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A Winterport farmer is fighting back against what he calls an “absurd” food safety rule that has condemned 100 pounds of his specialty smoked meat to a terrible fate.
Officials from the Maine Department of Agriculture, Conservation and Forestry have told Randy Canarr that they feel badly about it but still must rip open the frozen packages of bacon, ham, smoked shoulders and more, and douse them with bleach.
This is not happening because the meat from Canarr’s pastured pigs is unsafe to eat. It’s because there was a paperwork problem at the business that processed the meat, the farmer said. He understands that he cannot legally sell meat that has been wrongly labeled, but the destruction of his bacon and other products makes no sense to him.
“They’re my animals. I’ve been raising them from piglets for a year. The state is essentially coming in and taking food from me and my family,” he said. “What if I say the hell with it and just eat a package of bacon — will I get fined? I think that at a fundamental level, it’s a ridiculous rule that needs to be changed.”
Canarr, 37, of Souder Station Farm said that in order to legally sell pork to his customers at the Hampden Farmers Market and elsewhere, a state inspector needs to follow the pig through the process of being slaughtered and processed. There must be a clear paper trail, with information that includes what time the pig was killed and what time it was chilled.
In his case, something went wrong with the paper trail of the pigs he shipped out last fall to be processed.
The owner of Maple Lane Farms in Charleston, where the meat was processed, said Thursday that Canarr had done nothing wrong.
“It was more my fault than his, that’s for sure,” said the owner, who declined to share his name. “The girls that labeled it had the wrong label on it. It went out and didn’t get caught, and the state found it with the wrong code on it.”
The labeling issue happened last fall and was discovered this spring. In June, state inspectors told Canarr that they wanted to recall and destroy all the meat he had left from those pigs.
They also told him that they were going to “retain” two more pigs he had brought two months ago to the processing company for slaughter until a determination could be made on the production process of those animals, according to a signed statement that Canarr submitted on July 2 to a compliance officer with the Maine Meat and Poultry Inspection Program of the Maine Department of Agriculture, Conservation and Forestry.
Canarr said that his beef is not with the processing company, which he said is going to make the small farmer financially whole. He estimates that the frozen meat would be worth about $1,000 at market.
“They made a mistake. These things happen,” he said.
It’s not even with the individual food safety inspectors.
“I haven’t found anybody who doesn’t agree with me,” he said. “We’re on the same page as humans.”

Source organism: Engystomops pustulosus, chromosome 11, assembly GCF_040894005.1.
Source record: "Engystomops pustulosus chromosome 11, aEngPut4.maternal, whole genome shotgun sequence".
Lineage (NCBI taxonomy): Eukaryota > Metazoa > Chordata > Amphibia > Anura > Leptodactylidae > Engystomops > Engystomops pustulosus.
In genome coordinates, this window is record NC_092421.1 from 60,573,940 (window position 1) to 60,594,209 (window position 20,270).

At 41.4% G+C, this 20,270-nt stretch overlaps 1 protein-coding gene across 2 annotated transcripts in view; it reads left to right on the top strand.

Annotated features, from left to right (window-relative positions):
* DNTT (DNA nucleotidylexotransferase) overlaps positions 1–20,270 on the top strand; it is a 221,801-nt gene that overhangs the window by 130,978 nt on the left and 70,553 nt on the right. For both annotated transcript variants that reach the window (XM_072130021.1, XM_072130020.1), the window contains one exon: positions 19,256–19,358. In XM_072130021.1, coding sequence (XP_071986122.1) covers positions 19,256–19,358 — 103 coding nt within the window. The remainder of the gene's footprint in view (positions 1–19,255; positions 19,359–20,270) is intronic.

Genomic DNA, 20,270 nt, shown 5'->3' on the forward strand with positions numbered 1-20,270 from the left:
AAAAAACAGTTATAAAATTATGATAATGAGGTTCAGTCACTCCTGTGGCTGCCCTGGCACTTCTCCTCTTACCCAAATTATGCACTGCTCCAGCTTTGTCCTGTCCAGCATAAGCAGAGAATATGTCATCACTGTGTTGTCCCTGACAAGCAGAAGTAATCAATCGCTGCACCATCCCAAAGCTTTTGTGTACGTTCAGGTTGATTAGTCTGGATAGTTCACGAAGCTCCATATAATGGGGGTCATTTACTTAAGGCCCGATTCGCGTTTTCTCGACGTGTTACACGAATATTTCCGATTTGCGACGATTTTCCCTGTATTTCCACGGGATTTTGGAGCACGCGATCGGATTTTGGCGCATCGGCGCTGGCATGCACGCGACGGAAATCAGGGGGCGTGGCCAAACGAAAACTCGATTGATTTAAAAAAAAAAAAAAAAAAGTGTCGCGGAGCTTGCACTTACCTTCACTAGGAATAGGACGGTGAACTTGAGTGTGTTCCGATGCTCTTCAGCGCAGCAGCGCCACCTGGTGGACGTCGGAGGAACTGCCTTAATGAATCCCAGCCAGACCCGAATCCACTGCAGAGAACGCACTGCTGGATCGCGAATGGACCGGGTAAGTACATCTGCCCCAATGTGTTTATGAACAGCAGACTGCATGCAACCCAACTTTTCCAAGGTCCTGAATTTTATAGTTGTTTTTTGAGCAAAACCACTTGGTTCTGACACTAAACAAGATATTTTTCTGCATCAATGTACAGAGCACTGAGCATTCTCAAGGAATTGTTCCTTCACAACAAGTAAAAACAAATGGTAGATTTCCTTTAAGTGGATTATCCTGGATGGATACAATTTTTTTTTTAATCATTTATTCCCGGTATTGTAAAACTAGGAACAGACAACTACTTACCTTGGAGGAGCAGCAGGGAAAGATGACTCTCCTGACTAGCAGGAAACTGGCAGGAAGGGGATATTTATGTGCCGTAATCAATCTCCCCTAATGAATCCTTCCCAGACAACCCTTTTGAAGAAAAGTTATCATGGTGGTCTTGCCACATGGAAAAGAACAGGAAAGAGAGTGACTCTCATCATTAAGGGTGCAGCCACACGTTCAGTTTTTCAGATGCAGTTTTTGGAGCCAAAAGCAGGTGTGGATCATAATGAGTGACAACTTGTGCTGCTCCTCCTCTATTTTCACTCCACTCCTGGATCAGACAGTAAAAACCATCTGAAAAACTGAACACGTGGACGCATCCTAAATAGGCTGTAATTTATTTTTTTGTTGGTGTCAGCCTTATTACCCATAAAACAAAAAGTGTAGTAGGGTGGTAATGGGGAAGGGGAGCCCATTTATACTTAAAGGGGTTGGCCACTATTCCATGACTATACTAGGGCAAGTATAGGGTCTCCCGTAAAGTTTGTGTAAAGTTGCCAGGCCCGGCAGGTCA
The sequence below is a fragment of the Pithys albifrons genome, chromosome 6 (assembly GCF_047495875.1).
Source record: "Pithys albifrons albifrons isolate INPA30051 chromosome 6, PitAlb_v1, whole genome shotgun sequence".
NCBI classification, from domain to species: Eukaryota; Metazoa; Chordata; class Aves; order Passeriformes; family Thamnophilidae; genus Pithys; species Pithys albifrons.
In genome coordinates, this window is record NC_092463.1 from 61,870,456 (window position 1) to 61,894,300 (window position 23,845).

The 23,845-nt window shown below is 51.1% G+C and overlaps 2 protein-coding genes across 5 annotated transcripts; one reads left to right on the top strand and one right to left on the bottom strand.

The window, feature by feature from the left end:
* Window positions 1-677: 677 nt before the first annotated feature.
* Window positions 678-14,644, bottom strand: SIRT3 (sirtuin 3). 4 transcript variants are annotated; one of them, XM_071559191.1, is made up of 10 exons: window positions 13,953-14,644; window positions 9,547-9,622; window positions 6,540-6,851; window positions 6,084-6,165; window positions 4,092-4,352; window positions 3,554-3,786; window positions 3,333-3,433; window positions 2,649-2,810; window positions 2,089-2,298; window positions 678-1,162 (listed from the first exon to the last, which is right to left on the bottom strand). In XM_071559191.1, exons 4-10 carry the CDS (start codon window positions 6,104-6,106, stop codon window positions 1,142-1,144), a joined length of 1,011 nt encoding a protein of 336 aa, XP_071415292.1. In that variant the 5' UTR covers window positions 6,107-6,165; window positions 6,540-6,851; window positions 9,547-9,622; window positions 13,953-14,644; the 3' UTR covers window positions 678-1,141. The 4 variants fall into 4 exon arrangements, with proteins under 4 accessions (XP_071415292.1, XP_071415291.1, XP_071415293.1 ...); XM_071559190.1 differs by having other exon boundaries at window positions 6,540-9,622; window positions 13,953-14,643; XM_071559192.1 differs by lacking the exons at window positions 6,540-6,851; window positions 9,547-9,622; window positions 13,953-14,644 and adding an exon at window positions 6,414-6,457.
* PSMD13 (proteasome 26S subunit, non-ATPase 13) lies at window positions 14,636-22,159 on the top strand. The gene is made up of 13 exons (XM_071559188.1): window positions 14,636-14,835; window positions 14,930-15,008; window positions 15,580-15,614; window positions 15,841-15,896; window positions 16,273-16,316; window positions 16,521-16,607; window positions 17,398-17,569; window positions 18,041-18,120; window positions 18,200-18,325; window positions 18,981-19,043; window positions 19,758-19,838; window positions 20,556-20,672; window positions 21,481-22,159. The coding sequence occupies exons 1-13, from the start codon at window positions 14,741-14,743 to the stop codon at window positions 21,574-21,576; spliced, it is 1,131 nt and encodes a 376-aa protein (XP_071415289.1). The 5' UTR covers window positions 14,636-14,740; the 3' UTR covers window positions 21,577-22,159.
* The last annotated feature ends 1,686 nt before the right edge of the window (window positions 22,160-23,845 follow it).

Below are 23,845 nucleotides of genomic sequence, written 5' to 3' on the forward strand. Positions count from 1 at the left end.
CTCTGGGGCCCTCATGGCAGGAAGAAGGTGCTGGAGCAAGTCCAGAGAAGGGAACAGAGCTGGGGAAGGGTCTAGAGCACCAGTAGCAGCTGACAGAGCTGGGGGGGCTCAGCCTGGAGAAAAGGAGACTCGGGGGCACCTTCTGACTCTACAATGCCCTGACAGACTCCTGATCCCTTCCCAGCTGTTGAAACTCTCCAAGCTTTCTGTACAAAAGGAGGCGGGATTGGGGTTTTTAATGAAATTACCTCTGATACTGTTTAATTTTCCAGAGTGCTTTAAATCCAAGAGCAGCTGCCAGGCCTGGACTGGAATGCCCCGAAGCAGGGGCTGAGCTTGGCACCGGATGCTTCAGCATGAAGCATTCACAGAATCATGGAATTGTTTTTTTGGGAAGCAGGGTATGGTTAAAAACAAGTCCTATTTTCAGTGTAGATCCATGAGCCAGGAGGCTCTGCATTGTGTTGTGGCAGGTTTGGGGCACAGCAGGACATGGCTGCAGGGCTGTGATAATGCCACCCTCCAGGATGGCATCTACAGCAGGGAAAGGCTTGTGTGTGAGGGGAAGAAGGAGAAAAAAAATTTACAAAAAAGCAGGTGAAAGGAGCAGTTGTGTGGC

His problem is with the rule that is mandating the recall because he just cannot wrap his mind around destroying food that is perfectly good to eat.
“You know how many families don’t even have food?” he asked. “If the solution is to grotesquely destroy it all, well, it’s absurd, and I can’t let it go.”
Last week, Canarr wrote a letter pleading his case to Amanda Beal, the commissioner of the Maine Department of Agriculture, Conservation and Forestry. On Thursday, Jim Britt, the department spokesman, said that the letter is being reviewed and a final decision about the meat likely will be made next week.
“The department is considering what the options are,” he said.
One option Canarr said he can’t consider is the one he has been given, which is to permanently recall the meat by dousing it with bleach. If he was a larger producer without the ability to keep track of every package of mislabeled bacon or pork shoulder, that would be one thing. But he is willing to sign an affidavit swearing that he will not sell it and will just keep it for his own use.
“That’s sustenance for my family, my friends. We could have a big old barbecue,” he said. “It would relieve the state of any ownership and everybody wins.”
If that doesn’t work, well, he might have to practice civil disobedience, bacon-style. The meat, which has been weighed by state inspectors, is in a chest freezer in the cool basement of his log cabin. Lots of his friends and customers have offered to provide it amnesty in their own freezers (and kitchens), but Canarr would prefer to do it the right way. He is working on building his own charcuterie business and does not want to burn his bridges with the state.
“I’ve had a great working relationship with the inspectors,” he said. “But I’m not giving it up. That’s ridiculous. Is there a fine? Is there jail time? Is it going to affect me into the future?”
It’s a risk he’s willing to take in order to literally save his bacon. Because principles aside, it’s just that good.
“It’s phenomenal,” Canarr said. “When you’re allowed to eat it.”